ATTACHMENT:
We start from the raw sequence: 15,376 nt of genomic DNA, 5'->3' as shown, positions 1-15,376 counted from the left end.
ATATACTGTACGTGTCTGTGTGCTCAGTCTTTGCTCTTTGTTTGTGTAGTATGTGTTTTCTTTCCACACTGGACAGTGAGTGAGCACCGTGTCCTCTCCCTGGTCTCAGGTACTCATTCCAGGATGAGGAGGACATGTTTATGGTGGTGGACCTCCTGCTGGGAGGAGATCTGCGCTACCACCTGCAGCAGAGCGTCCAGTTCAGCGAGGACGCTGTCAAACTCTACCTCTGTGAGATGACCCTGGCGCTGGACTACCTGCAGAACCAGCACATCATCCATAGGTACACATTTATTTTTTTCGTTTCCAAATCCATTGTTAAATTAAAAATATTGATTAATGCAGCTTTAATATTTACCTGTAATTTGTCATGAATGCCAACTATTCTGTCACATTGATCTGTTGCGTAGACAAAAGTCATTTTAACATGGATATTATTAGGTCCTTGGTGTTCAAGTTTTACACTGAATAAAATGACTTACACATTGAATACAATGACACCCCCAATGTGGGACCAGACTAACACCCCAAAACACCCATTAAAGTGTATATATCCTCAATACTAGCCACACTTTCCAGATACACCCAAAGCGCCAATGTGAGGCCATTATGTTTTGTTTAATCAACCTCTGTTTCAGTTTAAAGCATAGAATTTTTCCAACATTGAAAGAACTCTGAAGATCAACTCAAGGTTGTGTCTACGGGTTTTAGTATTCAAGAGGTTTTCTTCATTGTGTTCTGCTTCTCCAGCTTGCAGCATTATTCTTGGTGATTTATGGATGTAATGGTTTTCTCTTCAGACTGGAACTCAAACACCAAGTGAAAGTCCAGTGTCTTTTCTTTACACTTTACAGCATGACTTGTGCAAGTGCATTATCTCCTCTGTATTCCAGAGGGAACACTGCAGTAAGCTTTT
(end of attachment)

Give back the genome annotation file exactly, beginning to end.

We start from the raw sequence: 15,376 nt of genomic DNA, 5'->3' as shown, positions 1-15,376 counted from the left end.
ATATACTGTACGTGTCTGTGTGCTCAGTCTTTGCTCTTTGTTTGTGTAGTATGTGTTTTCTTTCCACACTGGACAGTGAGTGAGCACCGTGTCCTCTCCCTGGTCTCAGGTACTCATTCCAGGATGAGGAGGACATGTTTATGGTGGTGGACCTCCTGCTGGGAGGAGATCTGCGCTACCACCTGCAGCAGAGCGTCCAGTTCAGCGAGGACGCTGTCAAACTCTACCTCTGTGAGATGACCCTGGCGCTGGACTACCTGCAGAACCAGCACATCATCCATAGGTACACATTTATTTTTTTCGTTTCCAAATCCATTGTTAAATTAAAAATATTGATTAATGCAGCTTTAATATTTACCTGTAATTTGTCATGAATGCCAACTATTCTGTCACATTGATCTGTTGCGTAGACAAAAGTCATTTTAACATGGATATTATTAGGTCCTTGGTGTTCAAGTTTTACACTGAATAAAATGACTTACACATTGAATACAATGACACCCCCAATGTGGGACCAGACTAACACCCCAAAACACCCATTAAAGTGTATATATCCTCAATACTAGCCACACTTTCCAGATACACCCAAAGCGCCAATGTGAGGCCATTATGTTTTGTTTAATCAACCTCTGTTTCAGTTTAAAGCATAGAATTTTTCCAACATTGAAAGAACTCTGAAGATCAACTCAAGGTTGTGTCTACGGGTTTTAGTATTCAAGAGGTTTTCTTCATTGTGTTCTGCTTCTCCAGCTTGCAGCATTATTCTTGGTGATTTATGGATGTAATGGTTTTCTCTTCAGACTGGAACTCAAACACCAAGTGAAAGTCCAGTGTCTTTTCTTTACACTTTACAGCATGACTTGTGCAAGTGCATTATCTCCTCTGTATTCCAGAGGGAACACTGCAGTAAGCTTTT